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Town leaders share views on Barracks Mill appeal

A developer has won its appeal to allow the new development on the derelict site in Macclesfield

proposed retail park at Barracks Mill in Macclesfield

Plans for a £13 million retail park on the former Barracks Mill site have been given the green light after a public inquiry.

Applicant Cedar Invest challenged Cheshire East Council planning committee’s decision to refuse the application last autumn.

This means the developer now has permission to build four large shops on site on Black Lane which could become home to big name national brands including Range, Dunelm and Sports Direct.

Planning inspector Matthew Birkinshaw, who oversaw the planning inquiry in July, said he allowed the appeal but would introduce conditions to protect the ‘vitality and viability of Macclesfield Town Centre’ by limiting the total amount of retail floorspace and restricting the type and amount of goods that could be sold from the site.

The scheme has divided opinion among both shoppers and business leaders in the town.

Ward councillor Steve Carter argued the development would bring jobs and get rid of a dangerous building which has been unused since fires in 2004 and 2013.

But objectors Macclesfield Town Council and Eskmuir Securities Limited, which owns the Grosvenor Shopping Centre, argued it will divert trade from the town centre.

Macclesfield MP David Rutley also warned it could adversely harm the £20m town centre cinema scheme.

The scheme even divided Cheshire East Council with the Regeneration team fearing it could wreck its plans to make the ailing town centre a day and night destination, and planning officers claiming the proposal would bring new jobs and investment to a key gateway into Macclesfield.

 

Reacting to the decision, Councillor Ainsley Arnold, cabinet member for housing and planning, said: “The Barracks Mill site has been vacant and subject to vandalism and anti-social behaviour for too long.

“Whilst we welcome the fact that it will be brought back into use, we regret the decision made by the planning inspector that it will be for retail use.

“Our concerns with the Barracks Mill scheme have always been around the potential impact this scheme may have on Macclesfield town centre.

“However, it is good to note that the inspector has recognised this and imposed restrictions on the type and amount of goods that can be sold from the site.”

proposed retail park at Barracks Mill in Macclesfield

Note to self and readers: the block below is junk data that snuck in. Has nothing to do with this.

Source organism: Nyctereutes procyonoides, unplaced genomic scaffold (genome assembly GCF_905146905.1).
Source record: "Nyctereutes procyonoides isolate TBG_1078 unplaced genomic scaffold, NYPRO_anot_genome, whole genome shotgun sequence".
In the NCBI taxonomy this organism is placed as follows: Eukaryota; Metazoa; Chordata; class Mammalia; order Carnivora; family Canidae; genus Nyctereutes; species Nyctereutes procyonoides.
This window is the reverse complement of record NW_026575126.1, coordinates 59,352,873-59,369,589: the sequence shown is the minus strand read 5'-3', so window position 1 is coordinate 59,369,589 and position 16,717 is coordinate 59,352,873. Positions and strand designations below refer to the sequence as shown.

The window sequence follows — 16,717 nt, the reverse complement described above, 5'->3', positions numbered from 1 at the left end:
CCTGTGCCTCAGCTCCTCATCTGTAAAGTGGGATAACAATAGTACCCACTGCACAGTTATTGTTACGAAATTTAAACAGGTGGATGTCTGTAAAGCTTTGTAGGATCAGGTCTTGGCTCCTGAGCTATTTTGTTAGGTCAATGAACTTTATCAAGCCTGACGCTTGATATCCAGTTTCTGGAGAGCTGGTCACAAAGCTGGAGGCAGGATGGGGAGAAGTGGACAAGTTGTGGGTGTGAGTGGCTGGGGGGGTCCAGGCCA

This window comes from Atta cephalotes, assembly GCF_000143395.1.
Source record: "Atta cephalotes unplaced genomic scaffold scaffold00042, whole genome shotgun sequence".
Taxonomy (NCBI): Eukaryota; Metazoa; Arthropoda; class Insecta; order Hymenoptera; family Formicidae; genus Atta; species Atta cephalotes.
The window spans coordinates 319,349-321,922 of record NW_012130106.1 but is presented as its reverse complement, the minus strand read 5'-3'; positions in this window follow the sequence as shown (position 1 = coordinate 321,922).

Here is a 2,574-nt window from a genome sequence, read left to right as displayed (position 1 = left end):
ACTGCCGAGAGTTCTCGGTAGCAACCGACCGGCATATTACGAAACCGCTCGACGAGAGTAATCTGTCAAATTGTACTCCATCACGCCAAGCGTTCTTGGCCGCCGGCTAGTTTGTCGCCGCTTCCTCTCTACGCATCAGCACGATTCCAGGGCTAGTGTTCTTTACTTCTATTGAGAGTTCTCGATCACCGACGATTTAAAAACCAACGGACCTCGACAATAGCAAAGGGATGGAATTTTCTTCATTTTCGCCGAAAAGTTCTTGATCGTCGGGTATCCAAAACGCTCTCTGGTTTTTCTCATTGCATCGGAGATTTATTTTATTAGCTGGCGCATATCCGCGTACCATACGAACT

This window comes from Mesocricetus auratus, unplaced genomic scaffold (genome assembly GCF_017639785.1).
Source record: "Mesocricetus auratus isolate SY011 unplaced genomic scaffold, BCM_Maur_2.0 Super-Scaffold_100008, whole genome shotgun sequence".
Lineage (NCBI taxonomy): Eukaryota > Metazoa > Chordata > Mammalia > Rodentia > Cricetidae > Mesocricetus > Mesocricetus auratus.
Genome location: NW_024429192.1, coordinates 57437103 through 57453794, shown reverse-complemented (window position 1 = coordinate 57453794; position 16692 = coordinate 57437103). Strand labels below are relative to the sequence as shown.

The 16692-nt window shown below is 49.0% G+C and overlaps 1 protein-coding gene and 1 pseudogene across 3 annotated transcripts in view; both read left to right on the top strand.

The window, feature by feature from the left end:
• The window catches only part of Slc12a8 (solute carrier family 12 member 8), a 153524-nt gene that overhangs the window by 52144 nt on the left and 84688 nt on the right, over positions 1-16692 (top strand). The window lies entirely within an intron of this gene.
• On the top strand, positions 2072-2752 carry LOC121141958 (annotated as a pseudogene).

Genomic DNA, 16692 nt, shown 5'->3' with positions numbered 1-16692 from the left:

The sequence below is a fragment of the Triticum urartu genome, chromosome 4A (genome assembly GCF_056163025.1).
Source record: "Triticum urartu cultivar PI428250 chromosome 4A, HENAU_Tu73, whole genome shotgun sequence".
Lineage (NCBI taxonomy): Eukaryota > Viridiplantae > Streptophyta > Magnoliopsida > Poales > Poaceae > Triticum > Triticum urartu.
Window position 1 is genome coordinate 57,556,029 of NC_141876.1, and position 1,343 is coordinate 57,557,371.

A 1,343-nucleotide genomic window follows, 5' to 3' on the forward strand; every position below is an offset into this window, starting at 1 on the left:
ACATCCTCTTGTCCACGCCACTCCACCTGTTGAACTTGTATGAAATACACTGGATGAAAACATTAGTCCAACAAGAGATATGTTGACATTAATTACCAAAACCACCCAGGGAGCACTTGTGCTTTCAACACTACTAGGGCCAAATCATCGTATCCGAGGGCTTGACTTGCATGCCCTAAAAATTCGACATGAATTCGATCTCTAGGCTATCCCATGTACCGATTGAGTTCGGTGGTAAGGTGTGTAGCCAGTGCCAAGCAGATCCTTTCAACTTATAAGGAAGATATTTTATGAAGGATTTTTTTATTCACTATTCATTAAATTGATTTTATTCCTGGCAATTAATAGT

Town leaders and Express readers have mixed views on the appeal decision.

Macclesfield MP David Rutley said: “Now the decision has been made, it is more important than ever that Cheshire East Council makes tangible progress with its recently announced plans to regenerate the town centre. Plans to deliver the new leisure-led scheme and cinema, invest in public spaces and promote our unique heritage must be taken forward with a greater sense of urgency by the council to ensure that any retail development at the Barracks Mill site does not detract from creating the thriving and distinctive town centre that local residents expect and deserve.”

Coun Liz Durham, who represents Broken Cross and Upton ward, said: “I’m saddened that a decision made by Cheshire East genuinely to benefit and secure the future of Macclesfield, has been ignored and overturned by people who have no connection with, or an understanding of the plans and vision we have for town.”

Coun Beverley Dooley, who represents Macclesfield central ward, said: “I am very concerned about the impact this decision will have on an already fragile High Street here in Macclesfield, plus the impact it could have on any future inward investment. People’s livelihoods are potentially at stake.”

Coun Nick Mannion, who represents Macclesfield West and Ivy ward, said: “With a significant proportion of the shop premises in Macclesfield currently empty this development will do nothing to help the regeneration of the town centre. Instead, it will potentially draw even more visitor footfall away from the town’s historic centre and add to the already heavily congested Silk Road. Yet another example of planning dogma ignoring local circumstances and priorities.”

 

Some readers expressed positive views about the decision on the Express Facebook page. Brenda Clarke said: “About time something done with this hazardous eyesore!”

Val Pownall said: “If we get The Range and Dunelm I’m all for it. I’ve not noticed anything in the town centre even remotely resembling such stores so I can’t see how it can negatively affect the town centre shopping. The only stores anything like [them]are up on Lyme Green. No doubt people complained when they were built too.”

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